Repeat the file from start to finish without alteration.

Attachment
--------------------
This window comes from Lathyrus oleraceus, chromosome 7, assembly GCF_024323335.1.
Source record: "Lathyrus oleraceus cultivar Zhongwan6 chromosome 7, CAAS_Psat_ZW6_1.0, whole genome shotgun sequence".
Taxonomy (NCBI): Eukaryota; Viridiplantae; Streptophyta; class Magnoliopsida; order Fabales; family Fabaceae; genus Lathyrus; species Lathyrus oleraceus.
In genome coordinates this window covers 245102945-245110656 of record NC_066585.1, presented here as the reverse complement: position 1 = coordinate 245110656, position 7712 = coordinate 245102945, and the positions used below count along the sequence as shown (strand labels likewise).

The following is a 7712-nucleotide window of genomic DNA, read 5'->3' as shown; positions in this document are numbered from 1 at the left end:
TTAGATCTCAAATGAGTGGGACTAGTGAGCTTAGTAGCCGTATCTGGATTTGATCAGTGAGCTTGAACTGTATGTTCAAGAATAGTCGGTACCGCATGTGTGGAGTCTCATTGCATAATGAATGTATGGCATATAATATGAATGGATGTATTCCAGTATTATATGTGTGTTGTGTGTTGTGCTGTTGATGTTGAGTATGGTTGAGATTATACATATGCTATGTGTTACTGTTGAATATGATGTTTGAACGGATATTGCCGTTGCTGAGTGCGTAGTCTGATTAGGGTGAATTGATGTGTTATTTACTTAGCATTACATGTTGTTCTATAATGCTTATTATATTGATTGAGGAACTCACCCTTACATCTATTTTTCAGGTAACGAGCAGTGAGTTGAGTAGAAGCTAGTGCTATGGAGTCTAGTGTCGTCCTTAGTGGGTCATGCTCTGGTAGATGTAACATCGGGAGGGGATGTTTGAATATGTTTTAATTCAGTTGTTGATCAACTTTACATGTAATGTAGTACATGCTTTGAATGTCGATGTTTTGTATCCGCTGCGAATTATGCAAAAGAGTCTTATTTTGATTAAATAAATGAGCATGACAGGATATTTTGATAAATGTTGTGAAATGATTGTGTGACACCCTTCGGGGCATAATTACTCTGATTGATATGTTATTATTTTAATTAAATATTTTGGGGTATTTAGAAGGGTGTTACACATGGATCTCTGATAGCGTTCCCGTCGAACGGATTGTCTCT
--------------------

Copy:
This window comes from Lathyrus oleraceus, chromosome 7, assembly GCF_024323335.1.
Source record: "Lathyrus oleraceus cultivar Zhongwan6 chromosome 7, CAAS_Psat_ZW6_1.0, whole genome shotgun sequence".
Taxonomy (NCBI): Eukaryota; Viridiplantae; Streptophyta; class Magnoliopsida; order Fabales; family Fabaceae; genus Lathyrus; species Lathyrus oleraceus.
In genome coordinates this window covers 245102945-245110656 of record NC_066585.1, presented here as the reverse complement: position 1 = coordinate 245110656, position 7712 = coordinate 245102945, and the positions used below count along the sequence as shown (strand labels likewise).

The following is a 7712-nucleotide window of genomic DNA, read 5'->3' as shown; positions in this document are numbered from 1 at the left end:
TTAGATCTCAAATGAGTGGGACTAGTGAGCTTAGTAGCCGTATCTGGATTTGATCAGTGAGCTTGAACTGTATGTTCAAGAATAGTCGGTACCGCATGTGTGGAGTCTCATTGCATAATGAATGTATGGCATATAATATGAATGGATGTATTCCAGTATTATATGTGTGTTGTGTGTTGTGCTGTTGATGTTGAGTATGGTTGAGATTATACATATGCTATGTGTTACTGTTGAATATGATGTTTGAACGGATATTGCCGTTGCTGAGTGCGTAGTCTGATTAGGGTGAATTGATGTGTTATTTACTTAGCATTACATGTTGTTCTATAATGCTTATTATATTGATTGAGGAACTCACCCTTACATCTATTTTTCAGGTAACGAGCAGTGAGTTGAGTAGAAGCTAGTGCTATGGAGTCTAGTGTCGTCCTTAGTGGGTCATGCTCTGGTAGATGTAACATCGGGAGGGGATGTTTGAATATGTTTTAATTCAGTTGTTGATCAACTTTACATGTAATGTAGTACATGCTTTGAATGTCGATGTTTTGTATCCGCTGCGAATTATGCAAAAGAGTCTTATTTTGATTAAATAAATGAGCATGACAGGATATTTTGATAAATGTTGTGAAATGATTGTGTGACACCCTTCGGGGCATAATTACTCTGATTGATATGTTATTATTTTAATTAAATATTTTGGGGTATTTAGAAGGGTGTTACACATGGATCTCTGATAGCGTTCCCGTCGAACGGATTGTCTCT